Figuring Out Where All That Writing Time Went

By Daphne Gray-Grant

A former daily newspaper editor, Daphne Gray-Grant is a writing and editing coach and the author of the popular book 8½ Steps to Writing Faster, Better. She offers a brief and free weekly newsletter on her website. Subscribe by going to the Publication Coach.

After graduating from high school I went directly to university. My best friend, however, went to live in Greece for a year. She settled on a small island, met a boyfriend and, for a while, it looked as though she was going to marry him.

On her return, she regaled us with stories of his good looks, his broken English and his preternatural command of idiom.  I never met the man but I imagine he had an excellent memory and a very old English book. His favorite expression? Procrastination is the thief of time. (Trust me, this was screamingly hilarious to 18 year olds in the early 1980s.)

What sounded funny to me 30 years ago, however, seems eerily apt today. I know so many people who aspire to write, yet who never manage it. Procrastination is often indeed the thief of their time. If this descriptor fits you, read on for five helpful suggestions:

  1. Write as soon as you wake up in the morning. As a professional writer I spend most of my day at the keyboard. But if you’re new to writing or if it’s only part of your job, I suggest you treat your writing the same way I treat my back exercises. I get up at 6:30 every morning and start my day with 30 minutes of back exercises. Without fail. Before checking email or doing anything else. I’ve discovered the hard way that this is the only method I can use to ensure I get them done. Treat your writing with the same obsessive-compulsive respect.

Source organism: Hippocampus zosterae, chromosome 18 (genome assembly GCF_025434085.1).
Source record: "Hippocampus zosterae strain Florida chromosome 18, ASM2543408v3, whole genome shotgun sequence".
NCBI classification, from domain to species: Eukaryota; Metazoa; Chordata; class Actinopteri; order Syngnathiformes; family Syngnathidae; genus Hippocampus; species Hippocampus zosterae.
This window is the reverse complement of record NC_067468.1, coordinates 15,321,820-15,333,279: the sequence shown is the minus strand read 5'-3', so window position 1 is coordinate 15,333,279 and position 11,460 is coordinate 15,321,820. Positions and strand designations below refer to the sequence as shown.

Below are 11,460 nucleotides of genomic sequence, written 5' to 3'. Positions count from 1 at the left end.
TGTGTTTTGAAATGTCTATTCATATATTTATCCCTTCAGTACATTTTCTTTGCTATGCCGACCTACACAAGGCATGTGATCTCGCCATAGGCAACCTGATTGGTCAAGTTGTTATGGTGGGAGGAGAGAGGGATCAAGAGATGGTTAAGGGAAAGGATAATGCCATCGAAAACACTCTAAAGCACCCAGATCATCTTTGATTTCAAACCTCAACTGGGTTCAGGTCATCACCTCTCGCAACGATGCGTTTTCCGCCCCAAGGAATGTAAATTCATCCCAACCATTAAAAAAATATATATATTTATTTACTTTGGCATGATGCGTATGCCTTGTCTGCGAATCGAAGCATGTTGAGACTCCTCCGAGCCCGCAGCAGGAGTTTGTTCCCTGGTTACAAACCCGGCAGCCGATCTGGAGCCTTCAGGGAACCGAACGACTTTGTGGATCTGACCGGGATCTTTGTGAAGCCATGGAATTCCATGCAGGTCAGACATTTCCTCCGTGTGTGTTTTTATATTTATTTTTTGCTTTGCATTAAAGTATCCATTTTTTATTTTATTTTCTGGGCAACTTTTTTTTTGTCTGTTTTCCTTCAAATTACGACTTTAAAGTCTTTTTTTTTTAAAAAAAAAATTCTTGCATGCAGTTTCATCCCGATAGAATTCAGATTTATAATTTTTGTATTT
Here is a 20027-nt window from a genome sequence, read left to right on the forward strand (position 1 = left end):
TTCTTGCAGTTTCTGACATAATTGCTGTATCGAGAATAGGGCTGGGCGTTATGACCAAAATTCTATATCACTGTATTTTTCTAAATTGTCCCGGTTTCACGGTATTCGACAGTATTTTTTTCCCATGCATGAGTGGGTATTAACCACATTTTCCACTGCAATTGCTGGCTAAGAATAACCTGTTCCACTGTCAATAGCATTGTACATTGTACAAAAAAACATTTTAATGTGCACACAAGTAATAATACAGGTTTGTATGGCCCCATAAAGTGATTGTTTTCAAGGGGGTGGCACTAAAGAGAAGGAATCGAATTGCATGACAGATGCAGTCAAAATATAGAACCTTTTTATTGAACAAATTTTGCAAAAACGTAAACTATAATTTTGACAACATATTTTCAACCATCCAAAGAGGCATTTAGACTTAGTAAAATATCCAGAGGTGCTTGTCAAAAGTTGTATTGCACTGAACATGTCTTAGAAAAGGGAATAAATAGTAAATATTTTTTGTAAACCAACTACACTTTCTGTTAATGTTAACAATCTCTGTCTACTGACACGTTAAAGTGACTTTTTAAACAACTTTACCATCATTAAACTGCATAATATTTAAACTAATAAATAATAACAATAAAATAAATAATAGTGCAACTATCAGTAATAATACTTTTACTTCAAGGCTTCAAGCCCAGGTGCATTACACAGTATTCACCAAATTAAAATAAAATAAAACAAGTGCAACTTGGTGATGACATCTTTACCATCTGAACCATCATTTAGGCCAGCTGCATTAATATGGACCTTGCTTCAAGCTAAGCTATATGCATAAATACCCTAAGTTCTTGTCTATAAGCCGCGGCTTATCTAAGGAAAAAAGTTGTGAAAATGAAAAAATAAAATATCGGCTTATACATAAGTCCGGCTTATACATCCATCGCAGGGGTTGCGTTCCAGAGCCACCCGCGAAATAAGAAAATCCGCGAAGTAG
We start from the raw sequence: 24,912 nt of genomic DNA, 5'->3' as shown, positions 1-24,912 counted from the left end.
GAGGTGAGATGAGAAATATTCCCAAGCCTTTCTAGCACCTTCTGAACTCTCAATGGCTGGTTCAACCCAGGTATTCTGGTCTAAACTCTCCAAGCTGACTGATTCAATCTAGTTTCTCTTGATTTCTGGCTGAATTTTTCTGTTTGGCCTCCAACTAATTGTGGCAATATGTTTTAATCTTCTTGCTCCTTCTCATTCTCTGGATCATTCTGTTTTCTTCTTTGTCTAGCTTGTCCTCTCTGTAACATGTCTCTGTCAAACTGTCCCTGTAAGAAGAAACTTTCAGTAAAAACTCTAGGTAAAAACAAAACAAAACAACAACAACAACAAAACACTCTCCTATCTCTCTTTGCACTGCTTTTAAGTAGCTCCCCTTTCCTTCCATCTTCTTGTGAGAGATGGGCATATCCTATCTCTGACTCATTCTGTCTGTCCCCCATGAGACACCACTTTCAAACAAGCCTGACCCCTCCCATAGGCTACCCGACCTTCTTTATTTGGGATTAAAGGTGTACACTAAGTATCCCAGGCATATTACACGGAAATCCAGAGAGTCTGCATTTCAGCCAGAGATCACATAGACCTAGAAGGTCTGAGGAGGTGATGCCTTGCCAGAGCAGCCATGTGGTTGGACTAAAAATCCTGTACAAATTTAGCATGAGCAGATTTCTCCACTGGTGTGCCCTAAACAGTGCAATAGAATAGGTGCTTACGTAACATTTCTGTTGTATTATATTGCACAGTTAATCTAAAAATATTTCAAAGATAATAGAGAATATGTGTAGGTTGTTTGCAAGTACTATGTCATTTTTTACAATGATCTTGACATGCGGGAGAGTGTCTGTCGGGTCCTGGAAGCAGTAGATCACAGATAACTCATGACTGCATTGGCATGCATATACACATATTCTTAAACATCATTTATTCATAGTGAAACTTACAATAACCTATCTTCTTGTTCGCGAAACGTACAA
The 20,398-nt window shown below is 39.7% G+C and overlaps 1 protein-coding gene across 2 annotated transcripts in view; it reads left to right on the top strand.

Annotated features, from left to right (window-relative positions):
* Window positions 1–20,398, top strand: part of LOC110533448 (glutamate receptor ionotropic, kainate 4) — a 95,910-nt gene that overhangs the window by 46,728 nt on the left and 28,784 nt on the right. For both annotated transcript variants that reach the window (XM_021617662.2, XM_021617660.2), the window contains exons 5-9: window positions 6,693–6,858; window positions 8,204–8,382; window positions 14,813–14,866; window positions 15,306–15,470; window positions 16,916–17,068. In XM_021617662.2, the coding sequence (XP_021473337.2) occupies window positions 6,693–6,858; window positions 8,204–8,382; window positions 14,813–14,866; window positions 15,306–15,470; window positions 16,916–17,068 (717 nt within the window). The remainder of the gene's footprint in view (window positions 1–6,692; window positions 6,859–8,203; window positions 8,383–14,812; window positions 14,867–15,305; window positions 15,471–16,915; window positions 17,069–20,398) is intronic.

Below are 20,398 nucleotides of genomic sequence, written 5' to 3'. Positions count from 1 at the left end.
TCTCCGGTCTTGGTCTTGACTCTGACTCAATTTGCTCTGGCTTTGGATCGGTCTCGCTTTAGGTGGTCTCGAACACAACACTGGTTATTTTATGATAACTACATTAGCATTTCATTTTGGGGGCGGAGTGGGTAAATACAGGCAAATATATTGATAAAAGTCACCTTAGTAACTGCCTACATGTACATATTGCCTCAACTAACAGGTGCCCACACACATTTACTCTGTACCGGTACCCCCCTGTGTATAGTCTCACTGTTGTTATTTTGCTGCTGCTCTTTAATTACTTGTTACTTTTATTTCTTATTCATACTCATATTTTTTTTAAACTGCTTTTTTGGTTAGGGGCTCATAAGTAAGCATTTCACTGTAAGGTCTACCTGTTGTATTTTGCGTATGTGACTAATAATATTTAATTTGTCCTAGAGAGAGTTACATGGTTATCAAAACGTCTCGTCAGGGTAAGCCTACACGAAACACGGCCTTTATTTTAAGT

2. Don’t edit while you write. Writing and editing are entirely separate jobs. I always tell my clients they should write as quickly as they possibly can and edit as slowly as they can tolerate. If you’re accustomed to editing while you write you probably find writing to be an agonizingly slow process. It shouldn’t be! It should be quick, like getting a ‘flu shot!
  3. Give yourself a goal. Don’t just promise to write. Vow to write 300-500 words per day. Then chart your performance on an Excel spreadsheet – and give yourself a reward when you manage to achieve it. (Rewards don’t have to be calorie-laden like chocolate brownies – a book, a CD or a pound of really fine coffee or tea are all excellent incentives!)
  4. Write in dribs and drabs. I used to have a client who liked to reserve an entire afternoon for writing a report. “Stop it,” I told him. He was setting himself up for failure with that big clump of time staring him in the face. Write first thing in the morning, yes, but also write in spare moments during the day. Write while waiting for your lunch date. Scribble some notes while waiting for a meeting to start. Polish off a few sentences while on hold to your cell phone company.  Writing adds up over time. I often describe it as similar to  “snow” building up on your back deck. Before you know it, it’s time to shovel (edit) once again!
  5. Make an external commitment. If you really have trouble squeezing words out of yourself, then use the same trick that dieters do. Publicize your commitment and vow to do something painful if you don’t make it. My favorite trick is promising to make a donation to a political party you really dislike. Highly motivating!

Bottom line: You don’t have to move to Greece to know that you should never let procrastination be the thief of your time. And if you’re still unconvinced, remember the words of English poet and essayist Henry Austin Dobson: “Time goes, you say?  Ah no!
 Alas, Time stays, we go.”

Photo courtesy Toni Verdú Carbó, used under a Creative Commons license.

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